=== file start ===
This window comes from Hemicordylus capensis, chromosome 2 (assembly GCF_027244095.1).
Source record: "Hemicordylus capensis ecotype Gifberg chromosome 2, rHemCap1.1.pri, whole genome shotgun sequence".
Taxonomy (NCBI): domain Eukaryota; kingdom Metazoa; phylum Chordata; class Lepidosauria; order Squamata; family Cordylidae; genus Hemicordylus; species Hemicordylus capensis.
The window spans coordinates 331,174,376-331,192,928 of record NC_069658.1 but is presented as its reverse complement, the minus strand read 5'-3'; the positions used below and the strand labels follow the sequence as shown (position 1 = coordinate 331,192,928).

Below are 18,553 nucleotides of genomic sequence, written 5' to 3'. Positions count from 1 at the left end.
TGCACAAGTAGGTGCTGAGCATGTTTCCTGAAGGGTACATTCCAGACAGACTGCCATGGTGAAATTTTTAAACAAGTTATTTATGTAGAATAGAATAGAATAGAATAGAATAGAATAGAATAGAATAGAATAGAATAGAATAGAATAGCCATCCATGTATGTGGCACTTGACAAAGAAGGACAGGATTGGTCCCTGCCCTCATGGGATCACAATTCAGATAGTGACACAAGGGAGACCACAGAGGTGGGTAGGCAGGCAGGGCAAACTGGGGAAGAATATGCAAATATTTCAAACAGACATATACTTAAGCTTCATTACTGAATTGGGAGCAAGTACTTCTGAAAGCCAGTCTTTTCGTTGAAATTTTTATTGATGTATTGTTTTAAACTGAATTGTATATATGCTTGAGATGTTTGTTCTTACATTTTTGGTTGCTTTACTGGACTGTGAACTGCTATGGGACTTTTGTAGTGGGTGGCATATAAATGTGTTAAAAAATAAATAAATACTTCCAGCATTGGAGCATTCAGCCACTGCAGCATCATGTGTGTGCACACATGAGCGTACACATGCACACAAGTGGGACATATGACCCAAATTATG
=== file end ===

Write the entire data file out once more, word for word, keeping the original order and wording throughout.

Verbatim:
This window comes from Hemicordylus capensis, chromosome 2 (assembly GCF_027244095.1).
Source record: "Hemicordylus capensis ecotype Gifberg chromosome 2, rHemCap1.1.pri, whole genome shotgun sequence".
Taxonomy (NCBI): domain Eukaryota; kingdom Metazoa; phylum Chordata; class Lepidosauria; order Squamata; family Cordylidae; genus Hemicordylus; species Hemicordylus capensis.
The window spans coordinates 331,174,376-331,192,928 of record NC_069658.1 but is presented as its reverse complement, the minus strand read 5'-3'; the positions used below and the strand labels follow the sequence as shown (position 1 = coordinate 331,192,928).

Below are 18,553 nucleotides of genomic sequence, written 5' to 3'. Positions count from 1 at the left end.
TGCACAAGTAGGTGCTGAGCATGTTTCCTGAAGGGTACATTCCAGACAGACTGCCATGGTGAAATTTTTAAACAAGTTATTTATGTAGAATAGAATAGAATAGAATAGAATAGAATAGAATAGAATAGAATAGAATAGAATAGAATAGCCATCCATGTATGTGGCACTTGACAAAGAAGGACAGGATTGGTCCCTGCCCTCATGGGATCACAATTCAGATAGTGACACAAGGGAGACCACAGAGGTGGGTAGGCAGGCAGGGCAAACTGGGGAAGAATATGCAAATATTTCAAACAGACATATACTTAAGCTTCATTACTGAATTGGGAGCAAGTACTTCTGAAAGCCAGTCTTTTCGTTGAAATTTTTATTGATGTATTGTTTTAAACTGAATTGTATATATGCTTGAGATGTTTGTTCTTACATTTTTGGTTGCTTTACTGGACTGTGAACTGCTATGGGACTTTTGTAGTGGGTGGCATATAAATGTGTTAAAAAATAAATAAATACTTCCAGCATTGGAGCATTCAGCCACTGCAGCATCATGTGTGTGCACACATGAGCGTACACATGCACACAAGTGGGACATATGACCCAAATTATG